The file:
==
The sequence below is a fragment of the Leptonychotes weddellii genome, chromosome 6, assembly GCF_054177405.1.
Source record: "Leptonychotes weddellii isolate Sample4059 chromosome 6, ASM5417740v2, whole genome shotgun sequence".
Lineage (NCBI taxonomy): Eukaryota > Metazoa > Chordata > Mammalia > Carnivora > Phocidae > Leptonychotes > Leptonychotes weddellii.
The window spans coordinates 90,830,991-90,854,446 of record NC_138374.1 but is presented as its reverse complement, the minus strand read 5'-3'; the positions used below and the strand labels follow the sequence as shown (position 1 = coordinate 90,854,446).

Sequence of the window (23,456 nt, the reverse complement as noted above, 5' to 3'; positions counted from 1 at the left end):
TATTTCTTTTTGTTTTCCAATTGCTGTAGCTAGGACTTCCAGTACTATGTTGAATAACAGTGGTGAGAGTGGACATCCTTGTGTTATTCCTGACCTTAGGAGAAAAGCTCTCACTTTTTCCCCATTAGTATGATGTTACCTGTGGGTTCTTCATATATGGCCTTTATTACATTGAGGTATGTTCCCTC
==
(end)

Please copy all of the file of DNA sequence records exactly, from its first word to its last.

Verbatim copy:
The sequence below is a fragment of the Leptonychotes weddellii genome, chromosome 6, assembly GCF_054177405.1.
Source record: "Leptonychotes weddellii isolate Sample4059 chromosome 6, ASM5417740v2, whole genome shotgun sequence".
Lineage (NCBI taxonomy): Eukaryota > Metazoa > Chordata > Mammalia > Carnivora > Phocidae > Leptonychotes > Leptonychotes weddellii.
The window spans coordinates 90,830,991-90,854,446 of record NC_138374.1 but is presented as its reverse complement, the minus strand read 5'-3'; the positions used below and the strand labels follow the sequence as shown (position 1 = coordinate 90,854,446).

Sequence of the window (23,456 nt, the reverse complement as noted above, 5' to 3'; positions counted from 1 at the left end):
TATTTCTTTTTGTTTTCCAATTGCTGTAGCTAGGACTTCCAGTACTATGTTGAATAACAGTGGTGAGAGTGGACATCCTTGTGTTATTCCTGACCTTAGGAGAAAAGCTCTCACTTTTTCCCCATTAGTATGATGTTACCTGTGGGTTCTTCATATATGGCCTTTATTACATTGAGGTATGTTCCCTC